Robbie Arnott is one of my favourite authors; he keeps getting better and better with each book. Limberlost is a coming-of-age story that is loosely based on one summer in his grandfather’s life at the end of WWII as he waits for news of his brothers fighting in the Pacific. Memories of that summer, as well as forward memories that reveal the man he becomes, swirl around each other as Arnott quietly, patiently draws out how one particular moment in time can be the emotional hinge of an entire life. Limberlost is one of those stories whose emotional impact lingers.
However, the story that impressed my socks off as I was reading it and has stayed with me all year, is the stunning, sensitive story Small Things Like These by Irish writer Claire Keegan. It celebrates a gentle, reluctant saviour in the form of Bill Furlong, a man who decides that the secret in plain view that nobody wants to talk about (Ireland’s Magdalene laundries) is actually worth making a fuss about, even if it means trouble for him and his family and his business. Rocking the boat does not come easily to him, but when such an obvious wrong is put in front of him, he finds he cannot ignore it any longer. Bill’s quiet courage has inspired me all year. With its Christmas setting, it is also the perfect book to read right now.
Matrix and Giovanni’s Room
Looking back on the books I’ve read this year, there are two that stand out as my favourites.
The first is Matrix by Lauren Groff, which I read and reviewed back in January. This was one of the most enjoyable reading experiences I had all year. Maybe also influenced by the time and place of reading (immersed in holiday mode, lounging on the South Coast sand), but certainly due to Groff’s gorgeous storytelling and unique voice. It’s a sweeping story, gaining momentum throughout the life of a 12th century abbess, Marie. It unravels themes of feminine power and relationships, and even though I read it months ago I still adore it!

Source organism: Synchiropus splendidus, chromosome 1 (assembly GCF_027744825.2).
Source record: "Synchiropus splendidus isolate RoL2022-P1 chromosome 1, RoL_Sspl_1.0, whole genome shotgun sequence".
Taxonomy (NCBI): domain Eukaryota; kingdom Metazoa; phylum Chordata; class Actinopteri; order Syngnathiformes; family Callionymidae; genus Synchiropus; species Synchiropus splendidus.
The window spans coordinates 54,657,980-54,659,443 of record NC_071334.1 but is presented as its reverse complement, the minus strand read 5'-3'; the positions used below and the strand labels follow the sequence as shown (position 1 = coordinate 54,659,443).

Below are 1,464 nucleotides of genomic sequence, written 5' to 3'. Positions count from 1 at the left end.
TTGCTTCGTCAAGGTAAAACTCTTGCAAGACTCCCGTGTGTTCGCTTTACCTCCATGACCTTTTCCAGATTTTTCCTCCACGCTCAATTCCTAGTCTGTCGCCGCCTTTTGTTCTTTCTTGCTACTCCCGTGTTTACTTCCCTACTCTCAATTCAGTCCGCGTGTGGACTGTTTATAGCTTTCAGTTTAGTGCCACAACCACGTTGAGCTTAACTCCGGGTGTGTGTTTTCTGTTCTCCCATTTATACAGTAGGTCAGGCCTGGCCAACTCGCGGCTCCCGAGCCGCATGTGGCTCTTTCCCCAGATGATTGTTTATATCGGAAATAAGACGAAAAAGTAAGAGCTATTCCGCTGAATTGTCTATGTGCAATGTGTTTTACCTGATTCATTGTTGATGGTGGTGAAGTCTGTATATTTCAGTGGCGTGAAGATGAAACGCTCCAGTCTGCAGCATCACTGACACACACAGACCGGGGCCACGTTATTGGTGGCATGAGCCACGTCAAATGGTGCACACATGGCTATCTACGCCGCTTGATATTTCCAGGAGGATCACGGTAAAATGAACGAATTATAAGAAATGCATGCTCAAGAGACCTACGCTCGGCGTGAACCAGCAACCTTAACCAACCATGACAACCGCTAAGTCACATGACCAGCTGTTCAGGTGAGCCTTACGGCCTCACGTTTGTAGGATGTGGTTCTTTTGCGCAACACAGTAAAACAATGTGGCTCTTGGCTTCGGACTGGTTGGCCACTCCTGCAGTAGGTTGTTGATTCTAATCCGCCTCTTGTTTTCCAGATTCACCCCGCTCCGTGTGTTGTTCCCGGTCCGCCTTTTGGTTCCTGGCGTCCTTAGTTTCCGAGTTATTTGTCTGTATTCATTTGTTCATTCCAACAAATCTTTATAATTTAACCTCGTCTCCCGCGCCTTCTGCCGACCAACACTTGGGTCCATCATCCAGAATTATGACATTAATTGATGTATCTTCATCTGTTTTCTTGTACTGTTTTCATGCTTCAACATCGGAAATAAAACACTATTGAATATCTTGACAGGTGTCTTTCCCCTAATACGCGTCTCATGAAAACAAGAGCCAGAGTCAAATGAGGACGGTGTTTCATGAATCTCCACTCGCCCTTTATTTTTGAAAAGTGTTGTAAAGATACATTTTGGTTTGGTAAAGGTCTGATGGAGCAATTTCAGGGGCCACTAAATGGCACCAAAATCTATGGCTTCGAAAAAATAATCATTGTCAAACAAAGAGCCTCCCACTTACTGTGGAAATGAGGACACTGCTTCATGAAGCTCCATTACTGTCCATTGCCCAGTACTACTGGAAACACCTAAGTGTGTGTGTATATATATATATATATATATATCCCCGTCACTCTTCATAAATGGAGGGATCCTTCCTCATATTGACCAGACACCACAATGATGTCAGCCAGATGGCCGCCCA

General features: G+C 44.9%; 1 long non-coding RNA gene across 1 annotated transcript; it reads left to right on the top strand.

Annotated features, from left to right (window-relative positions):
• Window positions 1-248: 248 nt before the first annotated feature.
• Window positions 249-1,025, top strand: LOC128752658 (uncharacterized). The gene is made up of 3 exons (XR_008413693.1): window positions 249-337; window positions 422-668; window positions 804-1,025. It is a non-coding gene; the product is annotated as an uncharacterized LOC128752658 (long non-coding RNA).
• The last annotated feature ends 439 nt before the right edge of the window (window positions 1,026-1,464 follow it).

On the other hand, during the most stressful assessment-ridden time of the year, I was drawn to a book that had been sitting on my shelf for a long time. Coming in at under 200 pages, Giovanni’s Room seemed the perfect book for my small pockets of reading time. I devoured it on buses, in queues, whenever I had a free moment. James Baldwin’s writing is both beautiful and blunt, exploring the repressed sexuality and masculinity of a young American man in 1950s Paris. It’s an essential read in the queer canon, ferocious and tragic, and I’m so glad I finally got around to reading it this year.
She and Her Cat
I have always been a fan of Makoto Shinkai’s animated works, and now there’s one in book form. She and Her Cat is a wonderful collection of four short stories, each about a woman at a low point in their life with their cat trying to help them through it. The stories show us different situations of isolation, mental illness and grief, while the cats provide hope, courage and wishes of happiness for their owners. The charming dual narration of cat and owner beautifully demonstrates the power of connections with others, and how much they can change our lives.